The student news site of Seneca Valley Senior High School.

Seneca Scout

The student news site of Seneca Valley Senior High School.

Seneca Scout

The student news site of Seneca Valley Senior High School.

Seneca Scout

Super Bowl Sunday Ads: The Good and The Bad

Super Bowl commercials are always such a hype before Super Bowl Sunday; this year there were both good and bad when it came to different companies and their commercials.  Starting with what has been considered the top five worst commercials by multiple sources like the Post and Associated Press.

Go’s first commercial objectifies women and makes fun of unattractive people. Spokesperson Danica Patrick explains, “GoDaddy is both sexy and smart which is a great concept until they kiss. Most found it awkward because of the sloppy wet noises, intended to gross you out.”

With the second commercial from Go my first impression was “Can it be? A Go Daddy ad without a half dressed woman?” But this ad is just as sexist as the rest of the company’s offerings. Wives around the world are harping on their husbands for not putting their big idea online. Why are the women all so angry? Why are the men the only ones allowed to have great ideas?

The next commercial that did not have great review was one by Doritos. Most Super Bowls are known for multiple Doritios ads, but this year’s ad featuring a little girl who wants her dad to play with her was not top on the list. It plays out as he is about to go hang out with the guys. But when he sees that she has Doritos, he changes his tune. Before you know it, he’s wearing makeup and a dress. The implication that a dad doesn’t want to spend time with his daughter unless she bribes him with Doritos is not very nice.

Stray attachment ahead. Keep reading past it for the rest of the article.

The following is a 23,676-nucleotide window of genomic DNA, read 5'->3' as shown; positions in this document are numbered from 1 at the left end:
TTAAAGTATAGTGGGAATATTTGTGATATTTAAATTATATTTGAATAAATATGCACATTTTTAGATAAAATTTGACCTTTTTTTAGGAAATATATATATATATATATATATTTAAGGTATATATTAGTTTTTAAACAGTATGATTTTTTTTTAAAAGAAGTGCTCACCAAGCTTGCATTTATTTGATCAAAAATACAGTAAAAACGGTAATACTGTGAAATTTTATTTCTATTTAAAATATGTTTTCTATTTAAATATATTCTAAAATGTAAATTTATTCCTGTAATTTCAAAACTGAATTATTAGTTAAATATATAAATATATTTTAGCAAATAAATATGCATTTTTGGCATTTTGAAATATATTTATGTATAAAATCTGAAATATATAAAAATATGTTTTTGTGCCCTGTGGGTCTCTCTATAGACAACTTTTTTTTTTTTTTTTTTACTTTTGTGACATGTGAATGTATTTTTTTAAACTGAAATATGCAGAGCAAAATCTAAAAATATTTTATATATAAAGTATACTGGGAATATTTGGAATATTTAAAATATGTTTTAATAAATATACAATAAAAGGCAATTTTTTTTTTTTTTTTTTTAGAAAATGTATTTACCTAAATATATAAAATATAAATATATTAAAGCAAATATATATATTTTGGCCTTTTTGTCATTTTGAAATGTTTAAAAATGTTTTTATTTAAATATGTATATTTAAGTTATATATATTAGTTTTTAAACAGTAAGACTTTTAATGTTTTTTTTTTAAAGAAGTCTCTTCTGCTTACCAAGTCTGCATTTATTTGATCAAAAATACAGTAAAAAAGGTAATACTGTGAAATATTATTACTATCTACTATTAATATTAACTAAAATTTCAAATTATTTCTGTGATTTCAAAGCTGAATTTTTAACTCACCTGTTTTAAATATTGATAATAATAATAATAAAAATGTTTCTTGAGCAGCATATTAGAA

The Volkswagen commercial, which released early, has been controversial all week. An average white guy’s Volkswagen makes him happy — so happy that he speaks with a Jamaican accent. “You know what dis room needs? A smile,” says the man. “Who wanna come wit I?” Though VW’s chief marketing officer said the commercial checked out just fine with actual Jamaicans, many people wondered if it was racist. And when the conversation about a company becomes more about racism than your product, it’s an ineffective commercial.

The better ads of the night were another from Doritos, Best Buy, Coca-Cola, and Budweiser.

Doritos once again crowd sources its Super Bowl presence, allowing contest winners to create its ads. In this one, a man buys a Doritos-eating goat. The man soon discovers he is unable to satisfy the goat’s out-of-control Doritos habit.

A Best Buy ad starring Amy Poehler does celebrity endorsement right. This is a relatable famous person, one we can almost picture shopping at Best Buy. Poehler seems like the kind of person who might crave new high-tech goodies, but might also need a teensy bit of help navigating the newest electronics.

The Budweiser Clydesdales make their return in an ad that follows a trainer as he spends years preparing a horse to join the Budweiser horse team. Cute infant horse. Sweet tale of a trainer who misses his horse.

As millions of people watch the Super Bowl every year, its crucial for certain brands to partake in marketing their product on Super Bowl Sunday. In 2013 the average 30 second spot costs upward of $4 million.

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